If your customer satisfaction surveys take these scenarios into account, your employees should be able to use their results to give better service to customers.

Empower your employees to reach out to customers that leave feedback, and see if their complaint can be addressed. They should also have the opportunity to thank customers who offer positive feedback.

Even if you cannot do what they request or resolve their complaint, sometimes an honest explanation goes a long way with a dissatisfied customer.

No matter the scenario, your employees should not fear reprisal for each incident that arises that may be totally out of their control.

Using the Right Questions for Customer Satisfaction Surveys

If you’re truly interested in getting useful data from your customer satisfaction surveys, and you’ve established a culture that promotes honesty in gathering customer feedback, make sure to construct your surveys properly.

Along with the common, “Please rate your experience on a scale of 1-5” type questions, make sure you include open text questions as well.

Rating questions and NPS (Net Promoter Score) can give you solid quantitative data, but allowing customers to communicate their experience in their own words will give you invaluable qualitative data to go with it.

Pressing the Reset Button On Customer Satisfaction Survey Collection

If your company is currently demanding only perfect survey scores, I would suggest that you immediately stop your customer satisfaction surveys for a period of time.

This will signal to employees a fundamental shift in how survey results are being handled. The skewed data that you would have collected during the downtime would be useless anyway.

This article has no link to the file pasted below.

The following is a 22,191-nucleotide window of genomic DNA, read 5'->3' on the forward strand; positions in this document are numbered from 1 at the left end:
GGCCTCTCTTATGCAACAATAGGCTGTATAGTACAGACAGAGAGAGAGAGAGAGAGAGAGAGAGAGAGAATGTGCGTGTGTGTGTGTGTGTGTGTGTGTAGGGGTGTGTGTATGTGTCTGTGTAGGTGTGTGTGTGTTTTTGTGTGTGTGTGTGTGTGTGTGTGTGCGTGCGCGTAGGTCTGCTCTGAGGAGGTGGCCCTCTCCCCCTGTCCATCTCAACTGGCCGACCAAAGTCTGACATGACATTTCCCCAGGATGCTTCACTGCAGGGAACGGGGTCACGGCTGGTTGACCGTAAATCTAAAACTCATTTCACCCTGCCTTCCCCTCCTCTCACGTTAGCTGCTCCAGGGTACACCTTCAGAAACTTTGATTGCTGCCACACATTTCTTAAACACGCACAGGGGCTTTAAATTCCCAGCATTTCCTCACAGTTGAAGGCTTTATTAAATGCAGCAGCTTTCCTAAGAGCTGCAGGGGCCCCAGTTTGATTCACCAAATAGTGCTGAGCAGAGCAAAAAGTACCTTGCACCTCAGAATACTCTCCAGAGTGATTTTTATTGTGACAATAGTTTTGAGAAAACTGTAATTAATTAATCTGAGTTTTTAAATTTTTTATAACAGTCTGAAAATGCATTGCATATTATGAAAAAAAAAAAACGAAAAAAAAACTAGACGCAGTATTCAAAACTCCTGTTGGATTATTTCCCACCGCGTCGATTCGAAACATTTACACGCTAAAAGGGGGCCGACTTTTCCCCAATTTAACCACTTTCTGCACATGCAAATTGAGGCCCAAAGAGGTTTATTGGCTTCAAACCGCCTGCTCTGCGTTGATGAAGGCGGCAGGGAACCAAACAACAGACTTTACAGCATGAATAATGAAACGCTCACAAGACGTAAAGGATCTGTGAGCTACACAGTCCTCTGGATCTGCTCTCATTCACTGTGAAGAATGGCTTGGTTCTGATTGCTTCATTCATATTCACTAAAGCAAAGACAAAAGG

As an organization, find out what you want to gain from your customer satisfaction surveys in the future. (A good place to start would be our best practices video series on Great Survey Design.)

Meet with all stakeholders in the company. Explain the shift in how you want to deal with customer satisfaction surveys. Assure your employees that you want honest feedback from customers to improve and that it will not be used to punish or promote.

Make sure you keep your word after the survey relaunches.

You may also want to consider leaving your front line employees out of the decision making process regarding who gets the survey. Instead select from your customer base randomly.

However, do share the feedback with the employee and assure them that perfection is great, but knowledge and understanding of your customers needs is even better!

Relaunch your survey and learn to act on data collected and look at it as an opportunity for continuous improvement.

How We Do Customer Satisfaction Surveys

At Alchemer we have weekly company meetings where we analyze trends in our NPS scores and comments. We examine the data and work hard at keeping our customers happy.

We reach back out to those that take our NPS surveys and try to resolve their complaint or provide honest explanations. Either way our agents are empowered to provide stellar customer service!